The walkway would carry you up the incline to the exit while traveling past futuristic ad displays that were full of whimsy. Some of the displays and experiences remain, but not all of them.
Now, there is a switchback ramp guests must climb rather than riding the moving walkway up the incline to the gift shop.
It is suspected the moving walkway was removed due to guest injuries. The new ramp is also ADA accessible, while before it was not.
Another change of Space Mountain came to the entrance queue. Along the queue line, interactive vide game screens and controllers were installed in 2009. These games lasted almost 10 years before being removed in 2018 for space graphics to be shown on the screens.
Space Mountain Secrets
Space Mountain Was Ahead of its Time
When we say the Space Mountain ride was ahead of its time, we mean it. In fact, it was so ahead of its time that the concept had to wait ten whole years before it could be built.
Space Mountain as a concept was initialized in the early to mid- sixties, but the computer technology did not yet exist to design or run the ride. Imagineers knew they wanted the ride to feel as realistic as possible. To do that, they needed to design and run the ride with computers, which could not yet handle the task.
Ten years later, technology had caught up to the futuristic thinking of Imagineers, and the Space Mountain ride concept was finally realized.
Completely Computer Controlled
Completely computer controlled is a bit of an alliteration tongue twister, but Space Mountain handles it well. The ride is controlled by a very ahead of its time system that managed the cars on the track to keep everyone safe.
The Space Mountain ride is a rollercoaster where many trains are on the tracks at once. This increases ride capacity while keeping the trains small enough to navigate the sharp turns and sudden drops that make the ride so thrilling.
With so many trains on the track you may be wondering how trains are kept from colliding into each other. Here is where the ground-breaking (for its time,) computer technology comes in.
Space Mountain has a set of brakes on every straight section of track, the computer’s job is to keep the trains at least one set of brakes away from each other. If the trains get too close, the computer will stop or slow down the train that is too close until the one ahead of it has moved a safe distance away.
If you’ve ever ridden Space Mountain and wondered why you suddenly were stopped or slowed, safety is why. For a more complete explanation of how the Space Mountain ride operates safely, here is an awesome video.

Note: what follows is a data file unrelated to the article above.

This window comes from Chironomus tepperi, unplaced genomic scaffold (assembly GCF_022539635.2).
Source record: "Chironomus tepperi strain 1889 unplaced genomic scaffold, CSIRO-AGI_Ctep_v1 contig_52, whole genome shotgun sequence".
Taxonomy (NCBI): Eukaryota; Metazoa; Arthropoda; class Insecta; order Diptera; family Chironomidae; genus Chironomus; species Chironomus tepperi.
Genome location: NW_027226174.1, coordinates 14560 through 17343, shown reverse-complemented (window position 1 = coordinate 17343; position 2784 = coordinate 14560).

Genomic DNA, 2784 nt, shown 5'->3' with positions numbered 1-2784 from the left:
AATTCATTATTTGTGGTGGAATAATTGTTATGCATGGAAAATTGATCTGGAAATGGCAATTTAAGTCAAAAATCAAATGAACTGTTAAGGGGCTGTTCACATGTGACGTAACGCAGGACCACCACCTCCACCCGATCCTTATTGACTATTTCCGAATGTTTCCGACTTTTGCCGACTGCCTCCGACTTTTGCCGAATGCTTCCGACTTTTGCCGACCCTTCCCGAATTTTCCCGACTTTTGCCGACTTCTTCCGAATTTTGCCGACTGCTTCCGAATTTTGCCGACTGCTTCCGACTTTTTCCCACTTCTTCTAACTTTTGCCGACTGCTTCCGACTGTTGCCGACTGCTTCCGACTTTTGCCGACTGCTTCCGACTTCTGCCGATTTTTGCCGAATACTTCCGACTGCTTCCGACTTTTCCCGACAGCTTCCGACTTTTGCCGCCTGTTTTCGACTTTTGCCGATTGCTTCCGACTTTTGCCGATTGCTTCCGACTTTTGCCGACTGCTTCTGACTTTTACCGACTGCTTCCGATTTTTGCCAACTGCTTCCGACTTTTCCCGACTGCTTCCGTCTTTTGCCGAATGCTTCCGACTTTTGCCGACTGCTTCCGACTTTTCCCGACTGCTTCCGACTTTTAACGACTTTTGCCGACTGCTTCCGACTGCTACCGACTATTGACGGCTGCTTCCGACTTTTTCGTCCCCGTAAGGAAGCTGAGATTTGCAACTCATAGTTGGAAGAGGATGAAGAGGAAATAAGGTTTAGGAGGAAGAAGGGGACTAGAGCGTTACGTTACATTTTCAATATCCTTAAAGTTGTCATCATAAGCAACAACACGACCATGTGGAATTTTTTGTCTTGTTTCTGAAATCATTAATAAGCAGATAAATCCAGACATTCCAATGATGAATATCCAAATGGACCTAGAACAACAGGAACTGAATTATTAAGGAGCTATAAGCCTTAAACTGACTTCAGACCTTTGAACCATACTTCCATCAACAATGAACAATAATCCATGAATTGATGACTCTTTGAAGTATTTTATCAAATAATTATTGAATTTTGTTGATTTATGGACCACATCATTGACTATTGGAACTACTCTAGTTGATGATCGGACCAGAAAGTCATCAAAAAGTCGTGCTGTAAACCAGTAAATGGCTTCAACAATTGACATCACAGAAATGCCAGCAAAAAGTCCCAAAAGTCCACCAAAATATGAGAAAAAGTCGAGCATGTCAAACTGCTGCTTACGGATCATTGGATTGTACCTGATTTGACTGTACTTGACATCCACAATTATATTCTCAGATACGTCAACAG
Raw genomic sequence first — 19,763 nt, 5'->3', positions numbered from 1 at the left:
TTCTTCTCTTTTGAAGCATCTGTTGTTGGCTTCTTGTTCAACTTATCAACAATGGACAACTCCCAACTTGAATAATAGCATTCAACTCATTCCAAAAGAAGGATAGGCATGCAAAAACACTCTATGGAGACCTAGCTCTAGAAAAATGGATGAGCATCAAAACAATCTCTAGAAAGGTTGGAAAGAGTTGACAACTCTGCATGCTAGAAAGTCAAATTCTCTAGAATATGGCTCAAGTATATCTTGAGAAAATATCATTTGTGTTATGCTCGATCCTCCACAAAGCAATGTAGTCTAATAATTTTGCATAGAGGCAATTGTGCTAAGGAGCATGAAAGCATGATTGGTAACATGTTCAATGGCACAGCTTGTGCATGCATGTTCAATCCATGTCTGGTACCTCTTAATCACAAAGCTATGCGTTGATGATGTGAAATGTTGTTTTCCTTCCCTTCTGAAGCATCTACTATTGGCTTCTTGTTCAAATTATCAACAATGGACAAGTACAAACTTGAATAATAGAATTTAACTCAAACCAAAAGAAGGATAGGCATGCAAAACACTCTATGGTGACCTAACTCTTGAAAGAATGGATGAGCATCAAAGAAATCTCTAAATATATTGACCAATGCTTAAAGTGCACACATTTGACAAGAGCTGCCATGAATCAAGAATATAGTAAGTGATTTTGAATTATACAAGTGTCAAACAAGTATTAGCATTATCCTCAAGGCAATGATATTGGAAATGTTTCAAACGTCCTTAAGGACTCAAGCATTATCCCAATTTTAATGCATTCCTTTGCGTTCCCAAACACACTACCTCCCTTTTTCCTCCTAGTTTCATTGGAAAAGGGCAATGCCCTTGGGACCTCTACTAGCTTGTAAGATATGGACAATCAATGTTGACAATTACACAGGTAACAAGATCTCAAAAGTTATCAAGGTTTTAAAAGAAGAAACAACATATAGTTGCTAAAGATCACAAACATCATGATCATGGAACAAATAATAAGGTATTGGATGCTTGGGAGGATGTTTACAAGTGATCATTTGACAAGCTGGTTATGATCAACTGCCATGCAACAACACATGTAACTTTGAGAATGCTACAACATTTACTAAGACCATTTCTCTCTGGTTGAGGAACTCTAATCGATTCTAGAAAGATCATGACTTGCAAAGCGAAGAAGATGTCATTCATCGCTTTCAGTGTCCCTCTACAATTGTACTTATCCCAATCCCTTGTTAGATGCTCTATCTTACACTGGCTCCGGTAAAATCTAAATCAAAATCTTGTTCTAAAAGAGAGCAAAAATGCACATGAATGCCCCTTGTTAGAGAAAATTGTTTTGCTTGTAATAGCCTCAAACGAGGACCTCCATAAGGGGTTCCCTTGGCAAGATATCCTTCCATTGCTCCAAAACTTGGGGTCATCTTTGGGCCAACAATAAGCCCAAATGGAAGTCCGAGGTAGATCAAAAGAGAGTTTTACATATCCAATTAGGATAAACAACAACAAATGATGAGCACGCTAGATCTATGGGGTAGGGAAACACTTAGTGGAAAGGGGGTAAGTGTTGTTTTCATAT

What is Hidden in the Dark?
Space Mountain takes place entirely in the dark and was the first fully enclosed roller coaster. But, the dark is more than just a thematic element.
The dark in the ride hides the space travelers from seeing how many trains are on the track, as well as the support beams, which are everywhere. Don’t believe me? Check out this POV video of Space Mountain with the lights on.
Another benefit of the dark is to make the ride more thrilling. Space Mountain only has a top speed of 28 miles per hour, which is very low for a thrill ride. While navigating twists and turns in the dark, the speed feels faster.
Lastly, the dark hides the view of the People Mover from the space Travelers on the Space Mountain ride.
Disney Loves Strategic Heights
Disney is known for making buildings very specific heights. For example, Cinderella’s Castle is exactly one foot below the height where a red light would be required to be on top. They also do this to force the eye to focus on certain things and used forced perspective to make buildings appear taller.
When it comes to the tallest building in the Magic Kingdom park, the Space Mountain ride comes in number two. Imagineers and park designers wanted Cinderella’s Castle to be the tallest focal point when seeing Magic Kingdom from afar.
Space Mountain comes in at 183 feet tall at the top of the tallest spire, while the castle is 5 feet taller at its tallest point.
The Underground Side of Space Mountain
While the Space Mountain ride building is just a few feet shorter than Cinderella’s Castle, to keep it smaller than the castle, the mountain was built fifteen feet lower than the base of Tomorrowland.
This explains why you immediately head downstairs upon entering the queue. The vast majority of the Space Mountain ride queue is completely underground.
Space Mountain’s Siblings
The Space Mountain ride is located in almost every single Disney park (5 out of 6). The original (OG) Space Mountain ride was built in Disney World in Florida, with a smaller version in Disneyland, and other versions in Disneyland Paris, Hong Kong Disneyland, and Tokyo Disneyland.
Shanghei Disneyland is the only Disney resort without a Space Mountain.
Astronauts and the Space Mountain Ride
Disney is well known for their commitment to accuracy and theming. To make the Space Mountain ride as accurate as possible, and make guests feel like astronauts, Imagineers consulted with real life astronaut Gordon Cooper.
Gordon Cooper worked as a consultant to help Imagineers understand how it felt to be in and launch into space.
Space Mountain’s Exoskeleton
The support beams that make up the ride of Space Mountain are located on the outside the building, rather than the inside.
The reason for this is two-fold. The exterior support beams make the cone shaped structure of Space Mountain look more futuristic, which blends perfectly with its theming.
The support beams on the outside causes the inside of the cone to have a flat surface. This flat surface is used for projecting stars and space themes to ensure a more realistic feel for riders. At one point, an asteroid was even projected to float across the ceiling occasionally. Unfortunately, that effect is no longer used.
The Space Mountain Ride Mirror
The Space Mountain ride in Disney World has two identical, but mirrored tracks. When the queue splits into two lines, each line leads to a different track. The line to the left heads to “Track A” which is about 10 feet longer to bring the rockets to the same area for the lift hill.
Originally the tracks were planned to each be different, with one side having more drops and dips, and one side having more sharp turns, but that concept never came to fruition, as it was cheaper to build two identical tracks. The tracks under this concept were originally called alpha and omega.